The EU Council of Ministers of the Environment, earlier this week, approved a common position on the proposed EU regulations relative to the restoration of nature. Seven EU countries did not support the measure, for a variety of reasons. Poland, the Netherlands, Italy, Finland and Sweden voted against while Belgium and Austria abstained. Malta has supported the measure, a basic legislative initiative in implementation of the Green Deal, honouring commitments undertaken at the 2015 Paris COP 21, the Climate Summit.
The importance of nature in our life is grossly underestimated. It is unfortunately, generally, taken for granted. Being conscious of the role of nature in our life is not just about the provision of green open spaces for recreational purposes in and around our urban areas. At the end of the day, nature is what makes life itself possible. Without nature and the services that it provides, life on earth would not be possible.
By way of illustration, it is generally emphasised that if the bee were to disappear, the human being would not live more than four years. No bees would mean an end to pollination, no more plants, no more animals and hence little left to eat. Life itself would be practically impossible.
The creation of green open spaces or the maintenance of existing ones is not bad policy. It is however not in any way a substitute to the need to protect biodiversity in its natural setting or, as it is normally described, in its natural habitat. Nor can green open spaces substitute or make good the take-up of agricultural land for development, notwithstanding the quality of the agricultural land earmarked for this development.
The two-million square metre incursion of the development zone into ODZ territory was, and still is, blasphemous. The rationalisation exercise which made this possible in 2006 should be reversed the soonest if environmental sweet talk is to have any significance.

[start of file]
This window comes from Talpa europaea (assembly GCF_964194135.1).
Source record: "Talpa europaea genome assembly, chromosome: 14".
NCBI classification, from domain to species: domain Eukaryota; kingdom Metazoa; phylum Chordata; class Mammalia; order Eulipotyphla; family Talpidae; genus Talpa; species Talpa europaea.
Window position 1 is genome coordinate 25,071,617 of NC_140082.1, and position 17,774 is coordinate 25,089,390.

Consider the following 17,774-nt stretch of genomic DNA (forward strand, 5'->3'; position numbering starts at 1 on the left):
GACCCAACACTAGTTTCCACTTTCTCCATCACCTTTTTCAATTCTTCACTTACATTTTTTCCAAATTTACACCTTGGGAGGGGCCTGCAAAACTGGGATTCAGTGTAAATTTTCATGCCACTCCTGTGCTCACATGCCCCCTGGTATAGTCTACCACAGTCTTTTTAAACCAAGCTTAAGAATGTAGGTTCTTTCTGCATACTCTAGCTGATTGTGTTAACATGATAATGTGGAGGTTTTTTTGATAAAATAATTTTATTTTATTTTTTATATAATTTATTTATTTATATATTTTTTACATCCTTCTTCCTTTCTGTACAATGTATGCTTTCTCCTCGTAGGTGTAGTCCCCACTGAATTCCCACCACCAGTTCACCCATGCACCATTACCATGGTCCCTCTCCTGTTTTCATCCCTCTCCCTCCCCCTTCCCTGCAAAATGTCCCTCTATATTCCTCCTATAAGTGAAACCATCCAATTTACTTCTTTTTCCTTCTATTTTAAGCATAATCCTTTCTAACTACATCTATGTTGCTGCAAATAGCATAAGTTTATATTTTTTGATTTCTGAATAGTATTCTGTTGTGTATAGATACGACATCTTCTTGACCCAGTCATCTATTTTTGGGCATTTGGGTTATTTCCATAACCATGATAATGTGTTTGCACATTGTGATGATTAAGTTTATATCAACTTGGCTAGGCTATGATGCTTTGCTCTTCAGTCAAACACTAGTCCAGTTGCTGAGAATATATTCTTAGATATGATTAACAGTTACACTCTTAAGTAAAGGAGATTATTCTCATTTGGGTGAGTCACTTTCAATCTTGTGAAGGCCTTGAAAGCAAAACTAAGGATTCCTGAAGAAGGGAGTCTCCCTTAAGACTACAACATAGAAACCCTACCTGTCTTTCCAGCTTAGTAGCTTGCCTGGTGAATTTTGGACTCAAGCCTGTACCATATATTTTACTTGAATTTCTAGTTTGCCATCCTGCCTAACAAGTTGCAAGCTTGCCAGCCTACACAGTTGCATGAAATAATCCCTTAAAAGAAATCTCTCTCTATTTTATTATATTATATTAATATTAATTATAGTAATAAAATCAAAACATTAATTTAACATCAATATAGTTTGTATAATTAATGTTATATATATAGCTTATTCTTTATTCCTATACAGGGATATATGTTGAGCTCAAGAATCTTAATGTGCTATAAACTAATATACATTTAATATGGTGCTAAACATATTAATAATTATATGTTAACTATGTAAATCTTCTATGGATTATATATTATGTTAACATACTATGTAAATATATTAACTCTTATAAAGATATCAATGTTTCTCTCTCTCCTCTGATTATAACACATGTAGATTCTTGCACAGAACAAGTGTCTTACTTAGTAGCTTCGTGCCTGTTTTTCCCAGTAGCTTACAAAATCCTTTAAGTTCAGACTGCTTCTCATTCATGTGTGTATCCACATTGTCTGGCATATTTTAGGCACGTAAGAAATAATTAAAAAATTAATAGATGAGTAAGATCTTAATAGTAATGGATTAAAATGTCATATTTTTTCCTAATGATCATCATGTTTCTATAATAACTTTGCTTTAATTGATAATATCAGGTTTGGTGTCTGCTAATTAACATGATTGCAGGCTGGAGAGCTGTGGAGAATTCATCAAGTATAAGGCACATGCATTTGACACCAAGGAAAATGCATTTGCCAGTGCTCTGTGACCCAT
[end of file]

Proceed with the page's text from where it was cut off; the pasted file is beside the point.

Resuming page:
What is the purpose of creating reserves or protected areas, terrestrial or marine? The designation of a status of protection must be followed up with meaningful action to ensure that the protected areas are not only taken care of but also that the accumulated damage is reversed the soonest through restoration.
This is the purpose of the current debate at an EU level on the restoration of nature.
The documentation made available by the European Commission to substantiate the urgency of the required action leading to the rehabilitation of nature throughout EU territory emphasises that 81 per cent of protected habitats are currently in a very poor state.
The twelve-part impact assessment published by the EU Commission emphasises that investing in nature restoration pays back considerable dividends. Each euro spend in nature restoration adds between €8 and €38 in economic value due to the resulting enhancement of ecosystem services which support food security, climate, the ecosystem and human health.
Where do we go from here? Malta has joined and is part of the slim majority in the Council of Ministers of the Environment supporting the EU Commission in its endeavours to create a regulatory framework for nature restoration. Cyrus Engerer, the only Maltese MEP forming part of the EU Parliament Environment Committee, supported the EU Commission initiative when it came to a vote in the said Committee thereby contributing to defeating the European People’s Party (EPP) attempted sabotage of the said initiative.
The next steps could be crucial. We need to move forward as a country from verbose declarations in favour of environmental protection to effective measures which stop the accumulating environmental deficit. Only then can we realistically start the rehabilitation and restoration of natural habitats and the eco-system.
We need to reconnect with nature the soonest. No wifi is required.
ADPD Deputy Chairperson
Published in The Malta Independent – Sunday 25 June 2023